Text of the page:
Podcasts were my gateway drug into audio books. Some time around 2007, I started listening to more books than I read. Some of my first audio books were Stephen King’s Dark Tower series, beautifully read by George Guiddall. I often listened to those books while wandering around the Maltese countryside, so that place and those stories are inextricably linked in my memory.
I’m a big audio book booster. Like podcasts, they make exercise–walking, running, hiking, cycling–slightly less loathsome for me. I find myself advocating audio books to lots of friends and colleagues, but I seem to generate few converts. Is it the technical hurdle of downloading them to a mobile device? Or is it their ‘books on tape’ reputation, that they’re only suitable for senior citizens with poor eyesight?
I suspect that they’re not as well-understood as they could be. Here, in point form, is an introduction to audio books:
- I’ve also used Audible. I like their subscription model, and in earlier days they definitely had the best selection (I haven’t done a comparison recently). They also sponsor a number of my favourite podcasts, and I want to reward that. My wife and I are the platinum plan at the moment, which means two credits per month for $23. In my experience, nearly all books are one credit per book. The credits roll over up to a certain number. You can, however, put your account ‘on hold’ for a while, which means you stop paying but you retain your credits. I’ve done this a couple of times, and it’s a handy feature.
- You’ll consume books at a slower rate because you have to listen to every word–speed readers need not apply. Books range from five hours (for The Great Gatsby) up to 40 or 50 hours (for a really long Stephen King book or the latest Game of Thrones novel). I’d say most are in the eight to 15 hour range. Because there’s no way to skim, I find florid writers a little intolerable. I have a love-hate relationship with George R. R. Martin because he cannot resist describing every pigeon pie and quilted violet doublet in excruciating detail.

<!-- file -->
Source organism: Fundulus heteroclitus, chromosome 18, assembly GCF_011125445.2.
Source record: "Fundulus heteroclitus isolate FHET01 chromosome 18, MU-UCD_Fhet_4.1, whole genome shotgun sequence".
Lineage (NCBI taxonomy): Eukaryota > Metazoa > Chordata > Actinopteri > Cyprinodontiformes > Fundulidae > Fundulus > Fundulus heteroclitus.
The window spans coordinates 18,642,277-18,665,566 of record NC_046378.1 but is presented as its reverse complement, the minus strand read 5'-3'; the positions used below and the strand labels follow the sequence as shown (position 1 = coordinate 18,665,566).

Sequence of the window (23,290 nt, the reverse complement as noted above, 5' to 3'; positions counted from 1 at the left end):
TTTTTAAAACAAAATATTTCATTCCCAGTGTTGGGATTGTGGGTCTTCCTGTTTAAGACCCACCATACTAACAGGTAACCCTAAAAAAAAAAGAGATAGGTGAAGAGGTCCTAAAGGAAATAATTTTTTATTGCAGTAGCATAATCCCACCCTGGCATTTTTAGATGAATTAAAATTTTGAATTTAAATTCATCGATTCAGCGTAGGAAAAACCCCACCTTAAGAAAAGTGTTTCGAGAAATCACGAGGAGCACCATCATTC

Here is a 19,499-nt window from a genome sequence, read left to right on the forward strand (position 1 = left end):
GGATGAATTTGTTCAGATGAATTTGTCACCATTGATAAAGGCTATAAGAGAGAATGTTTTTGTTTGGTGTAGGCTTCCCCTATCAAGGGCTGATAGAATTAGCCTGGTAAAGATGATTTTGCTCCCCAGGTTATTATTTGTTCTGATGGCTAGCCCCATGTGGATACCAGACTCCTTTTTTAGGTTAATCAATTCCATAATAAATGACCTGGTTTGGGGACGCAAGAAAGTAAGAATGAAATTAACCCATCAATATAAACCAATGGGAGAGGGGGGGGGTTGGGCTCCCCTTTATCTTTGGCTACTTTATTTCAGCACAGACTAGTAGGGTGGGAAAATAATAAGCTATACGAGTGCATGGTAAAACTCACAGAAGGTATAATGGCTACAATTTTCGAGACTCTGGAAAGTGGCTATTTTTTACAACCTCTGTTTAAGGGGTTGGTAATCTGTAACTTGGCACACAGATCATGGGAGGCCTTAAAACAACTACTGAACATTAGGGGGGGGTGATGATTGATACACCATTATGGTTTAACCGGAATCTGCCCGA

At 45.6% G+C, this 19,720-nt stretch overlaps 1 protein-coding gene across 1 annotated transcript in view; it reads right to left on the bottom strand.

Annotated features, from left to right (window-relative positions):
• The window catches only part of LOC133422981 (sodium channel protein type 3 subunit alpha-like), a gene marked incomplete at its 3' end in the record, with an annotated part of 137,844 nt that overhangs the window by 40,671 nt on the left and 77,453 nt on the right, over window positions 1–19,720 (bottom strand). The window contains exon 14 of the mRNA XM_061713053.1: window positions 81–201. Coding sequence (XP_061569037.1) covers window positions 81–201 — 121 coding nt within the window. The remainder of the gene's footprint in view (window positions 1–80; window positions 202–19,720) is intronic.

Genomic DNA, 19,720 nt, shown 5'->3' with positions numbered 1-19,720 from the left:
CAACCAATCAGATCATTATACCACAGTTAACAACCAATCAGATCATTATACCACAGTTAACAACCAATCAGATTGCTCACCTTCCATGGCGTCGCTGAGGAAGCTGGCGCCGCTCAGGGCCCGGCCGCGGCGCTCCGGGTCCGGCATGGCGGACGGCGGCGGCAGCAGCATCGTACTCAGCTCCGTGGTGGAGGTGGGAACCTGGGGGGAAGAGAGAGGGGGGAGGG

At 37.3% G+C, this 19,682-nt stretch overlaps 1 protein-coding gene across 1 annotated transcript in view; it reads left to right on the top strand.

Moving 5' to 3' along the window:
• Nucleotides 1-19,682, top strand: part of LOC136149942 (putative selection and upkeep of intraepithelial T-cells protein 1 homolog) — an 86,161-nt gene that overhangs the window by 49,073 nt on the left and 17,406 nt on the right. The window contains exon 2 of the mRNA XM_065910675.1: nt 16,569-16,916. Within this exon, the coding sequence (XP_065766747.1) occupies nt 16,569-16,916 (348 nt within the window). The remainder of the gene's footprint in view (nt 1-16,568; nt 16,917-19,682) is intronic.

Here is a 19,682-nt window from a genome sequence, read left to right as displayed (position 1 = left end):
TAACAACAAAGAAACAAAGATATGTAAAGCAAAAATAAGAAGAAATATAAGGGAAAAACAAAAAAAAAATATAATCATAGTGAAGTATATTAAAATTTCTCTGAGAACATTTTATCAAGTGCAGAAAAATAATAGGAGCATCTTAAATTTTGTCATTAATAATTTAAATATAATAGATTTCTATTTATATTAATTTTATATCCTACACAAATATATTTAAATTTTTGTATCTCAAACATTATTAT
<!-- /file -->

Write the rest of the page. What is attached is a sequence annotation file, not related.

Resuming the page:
- I prefer fiction for listening, though well-written non-fiction–Malcolm Gladwell or Michael Lewis, for example–works too. I find that the average business book becomes laborious to listen to. They’re often written lazily, and so they demand too much of my focus to maintain a consistent sense of the text.
- Narrators matter more than you’d think. I never really pick a book based on the narrator, but it’s always nice if I recognize them. I sometimes experience a weird cognitive dissonance when I hear a familiar narrator in a new context. I grew familiar with Scott Brick, for example, while listening to him narrate Justin Cronin’s books. I’m currently listening to the excellent Devil in the White City, and he narrates that one as well. I find myself constantly expecting vampires to climb out of the foundations of the Chicago World’s Fair.
If you dig podcasts, then consider trying an audio book. They’re the same as books, except you insert them through your earholes.
I also got started on audiobooks after listening to podcasts when the limited number of podcasts I subscribe to (mostly CBC and Quick & Dirty Tips) started to run together because of similar style.